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Terence Wong
Terence C. Wong
Dr Thomas Wier
Environmental Economics
“The whole gist of the study of economics is the how and why of individuals and
groups make decisions in relation to the usage and the distribution of valuable human and
non-human resources. It is not solely the study of profit-making businesses making decisions
in a capitalist economy. On a closer examination, the entire scope of study is definitely
broader than this; it provides a set of analytical tools that therefore can be used to study any
form of situation in which the scarcity of means requires the balancing of the competing
In essential, when we emphasize on environmental economics – it is the application of
the principles in economics to the study of how environmental resources are managed.
Economics is divided into microeconomics, the study of the behaviour of individuals and
small groups, and macroeconomics, on the other hand, deals with the study of the economic
performance of economies as a whole. The entire idea is that environmental economics draw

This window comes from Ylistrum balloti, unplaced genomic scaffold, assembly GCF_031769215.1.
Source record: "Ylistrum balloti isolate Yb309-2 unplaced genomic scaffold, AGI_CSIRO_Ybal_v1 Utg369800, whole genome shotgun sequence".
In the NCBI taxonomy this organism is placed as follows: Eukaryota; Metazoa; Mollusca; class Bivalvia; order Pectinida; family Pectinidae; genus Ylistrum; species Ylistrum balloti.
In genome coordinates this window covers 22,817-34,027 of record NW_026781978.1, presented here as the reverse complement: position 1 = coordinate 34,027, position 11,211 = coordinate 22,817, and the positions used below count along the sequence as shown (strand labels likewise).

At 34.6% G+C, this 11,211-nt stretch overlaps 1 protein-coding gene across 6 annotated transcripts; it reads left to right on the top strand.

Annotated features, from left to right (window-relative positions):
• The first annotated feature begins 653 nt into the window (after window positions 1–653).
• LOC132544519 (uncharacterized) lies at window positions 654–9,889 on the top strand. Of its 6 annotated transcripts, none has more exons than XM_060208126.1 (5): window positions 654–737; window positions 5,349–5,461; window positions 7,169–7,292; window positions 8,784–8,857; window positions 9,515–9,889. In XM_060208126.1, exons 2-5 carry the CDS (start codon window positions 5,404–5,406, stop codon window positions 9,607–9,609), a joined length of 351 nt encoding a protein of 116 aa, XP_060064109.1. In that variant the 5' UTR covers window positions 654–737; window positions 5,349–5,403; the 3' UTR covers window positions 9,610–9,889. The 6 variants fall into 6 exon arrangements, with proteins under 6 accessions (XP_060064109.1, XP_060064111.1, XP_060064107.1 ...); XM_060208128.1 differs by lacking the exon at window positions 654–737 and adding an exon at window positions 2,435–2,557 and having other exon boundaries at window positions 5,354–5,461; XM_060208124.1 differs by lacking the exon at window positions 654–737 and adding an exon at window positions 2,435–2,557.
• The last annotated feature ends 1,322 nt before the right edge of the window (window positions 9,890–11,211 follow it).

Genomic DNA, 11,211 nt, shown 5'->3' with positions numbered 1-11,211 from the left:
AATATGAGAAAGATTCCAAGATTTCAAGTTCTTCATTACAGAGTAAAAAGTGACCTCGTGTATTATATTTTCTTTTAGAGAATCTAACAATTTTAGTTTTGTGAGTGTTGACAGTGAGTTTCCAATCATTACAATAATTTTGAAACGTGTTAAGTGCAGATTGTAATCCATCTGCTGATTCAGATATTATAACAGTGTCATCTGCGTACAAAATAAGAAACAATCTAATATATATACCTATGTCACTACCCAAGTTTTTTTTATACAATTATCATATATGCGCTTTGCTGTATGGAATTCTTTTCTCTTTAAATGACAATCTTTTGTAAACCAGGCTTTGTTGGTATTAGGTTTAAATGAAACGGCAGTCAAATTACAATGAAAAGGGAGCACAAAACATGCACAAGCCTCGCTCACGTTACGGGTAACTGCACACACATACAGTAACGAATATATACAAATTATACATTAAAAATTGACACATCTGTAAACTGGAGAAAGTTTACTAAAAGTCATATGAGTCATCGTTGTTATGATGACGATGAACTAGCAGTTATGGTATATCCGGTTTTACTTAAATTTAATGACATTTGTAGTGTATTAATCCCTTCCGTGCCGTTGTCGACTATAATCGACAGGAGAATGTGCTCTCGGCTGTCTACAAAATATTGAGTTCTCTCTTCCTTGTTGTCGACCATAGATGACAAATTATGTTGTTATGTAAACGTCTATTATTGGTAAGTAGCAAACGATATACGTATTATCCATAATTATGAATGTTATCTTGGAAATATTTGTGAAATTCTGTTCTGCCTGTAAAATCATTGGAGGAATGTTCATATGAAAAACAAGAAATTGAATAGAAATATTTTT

essence from both sides, although much more from the aspect of microeconomics than from
that of macroeconomics. It focuses primarily on how and why people make decisions that
bear consequences for the natural environment. It is concerned also with how economics
institutions and policies can be changed to bring about these environmental impacts more into
the balance with human desires and the actual needs of the ecosystem itself.
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The main thing about pursuing economic growth over the environment has caused
problems and tension between industrialists and avid environmentalists. All in all, there is a
sense of urgency in which the global environmental problems have recently taken on greater
importance. Globalization is technically a term used to encapsulate the reference to the
perceived changes that are taking place in the world economy today, including the rapid
growth of trade amongst nations, the privatization of economic institutions, massive
international flows of financial capital, and the growth in the numbers and sizes of the
multinational firms.
One other important aspect of globalization is the growth of the multinational firms
and the relocation of these industrial firms from the developed to the developing countries.
The environmental regulations are often less stringent in the latter than in the former. Hence,
the actual fear comes in the sense that some of these developing countries could end up